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It’s Alive is one of the key achievements in the unusual yet fascinating career of Larry Cohen. It played a major role in his success as a director, becoming successful enough to allow Cohen to make two sequels. Such was its cachet that is also inspired a non-Cohen remake in 2009. The original films remain big favorites with fans of ’70s horror for their distinctive “killer baby” monsters and the variety of fascinating ideas they explore about parenthood, society’s notions of child-rearing and the business that has grown up around infant care.

But It’s Alive was not an instant hit. In a classic Hollywood tale, one group of executives who supported the film signed off on its production but were replaced by a different group of executives by the film was ready for release. The new regime gave the film a half-hearted campaign and release. As a result, it only made a modest sum at the box office.  A few years later, the executives who ho-hummed the film’s release were gone and Cohen approached the latest group for a re-release. They went for the idea, a new ad campaign was created and the film was a big hit its second time out.

Looking at the trailers from each release reveals how important it is for a trailer to be simpatico with the content of the film it represents. The 1974 trailer for It’s Alive is a frenetic mess. It spends nearly three minutes meandering its way around the film’s content – a family having to deal with the chaos that results from having a new child that was turned monstrous by pregnancy drugs – by piling on a bunch of screaming, scenes of cops running around and snippets of conversation taken out of context. It feels more like an assembly of footage, one designed to obscure the film’s plotline. A narrator shouts the film’s title at the beginning and end, to little effect.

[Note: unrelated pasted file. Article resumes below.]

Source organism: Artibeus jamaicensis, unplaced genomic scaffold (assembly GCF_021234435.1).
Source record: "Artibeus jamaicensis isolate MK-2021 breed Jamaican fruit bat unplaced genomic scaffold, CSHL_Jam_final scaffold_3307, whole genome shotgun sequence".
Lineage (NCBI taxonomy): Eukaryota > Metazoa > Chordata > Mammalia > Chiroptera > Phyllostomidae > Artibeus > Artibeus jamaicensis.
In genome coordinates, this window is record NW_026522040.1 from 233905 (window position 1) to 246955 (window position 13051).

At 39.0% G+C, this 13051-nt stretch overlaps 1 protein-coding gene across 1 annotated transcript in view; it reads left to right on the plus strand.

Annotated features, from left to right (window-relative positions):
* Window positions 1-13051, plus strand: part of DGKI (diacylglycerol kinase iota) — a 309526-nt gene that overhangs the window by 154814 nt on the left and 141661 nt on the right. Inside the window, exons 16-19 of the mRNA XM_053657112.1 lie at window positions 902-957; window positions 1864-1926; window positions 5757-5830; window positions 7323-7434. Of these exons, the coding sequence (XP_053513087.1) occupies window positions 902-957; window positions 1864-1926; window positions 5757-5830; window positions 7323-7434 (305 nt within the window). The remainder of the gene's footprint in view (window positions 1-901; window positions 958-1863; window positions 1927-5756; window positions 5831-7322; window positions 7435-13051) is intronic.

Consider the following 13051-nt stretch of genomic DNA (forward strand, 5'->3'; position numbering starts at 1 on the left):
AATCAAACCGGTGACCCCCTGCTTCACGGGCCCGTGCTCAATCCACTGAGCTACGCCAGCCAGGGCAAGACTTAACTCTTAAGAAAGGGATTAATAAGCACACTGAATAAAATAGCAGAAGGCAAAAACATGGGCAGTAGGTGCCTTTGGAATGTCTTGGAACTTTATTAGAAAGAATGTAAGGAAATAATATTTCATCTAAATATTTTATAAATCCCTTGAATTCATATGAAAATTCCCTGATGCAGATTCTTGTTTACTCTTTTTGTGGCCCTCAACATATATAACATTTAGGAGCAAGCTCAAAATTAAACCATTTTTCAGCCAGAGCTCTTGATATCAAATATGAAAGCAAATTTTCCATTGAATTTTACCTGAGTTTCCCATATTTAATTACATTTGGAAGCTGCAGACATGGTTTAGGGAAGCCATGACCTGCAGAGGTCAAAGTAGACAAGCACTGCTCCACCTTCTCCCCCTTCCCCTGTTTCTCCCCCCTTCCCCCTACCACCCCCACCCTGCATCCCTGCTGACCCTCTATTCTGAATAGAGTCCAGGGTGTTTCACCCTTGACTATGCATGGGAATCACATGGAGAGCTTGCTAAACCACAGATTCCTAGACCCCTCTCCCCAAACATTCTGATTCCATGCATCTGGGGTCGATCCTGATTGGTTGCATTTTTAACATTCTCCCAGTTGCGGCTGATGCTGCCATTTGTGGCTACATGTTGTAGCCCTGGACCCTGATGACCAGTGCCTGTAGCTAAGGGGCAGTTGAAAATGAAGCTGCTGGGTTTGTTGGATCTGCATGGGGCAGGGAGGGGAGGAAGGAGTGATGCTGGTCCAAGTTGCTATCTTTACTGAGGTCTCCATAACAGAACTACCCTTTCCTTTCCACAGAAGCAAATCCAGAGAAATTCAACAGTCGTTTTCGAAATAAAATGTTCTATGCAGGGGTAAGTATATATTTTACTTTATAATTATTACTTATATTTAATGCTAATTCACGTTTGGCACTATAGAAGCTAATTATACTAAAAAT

A t.v. spot from the second campaign provides a dramatic contrast. This teaser is minimalist in style, using a single visual whose importance is drawn out by carefully-crafted narration. As a wicker baby carriage is shown on screen, the narrator tells us about how the Davis family has had a new baby. Instead of being the usual nervous new parents, they’re terrified. As the carriage rotates around for us to get a glimpse of the baby, the narration utters the all-important tag line: “There’s only one thing wrong with the Davis baby. It’s alive.” Suddenly, the camera moves in close to reveal a gnarled, three-fingered claw emerging from the carriage as we hear an awful, mutated baby howl.

The latter ad is beautiful in its single-minded focus. In 30 seconds, you learn all you need to know:  it’s a horror film, it’s all about the fears that new parents feel and it replaces the usual monster with a mutant baby. You know exactly what you’re in for and what type of buttons it will be punching on your psyche. This spot made a mark on many a kid who saw it pop up between shows on television and remains a testament to the importance of good salesmanship in trailer-making, particularly when you’re dealing with offbeat narrative concepts.

To read Schlockmania’s review of It’s Alive, click here.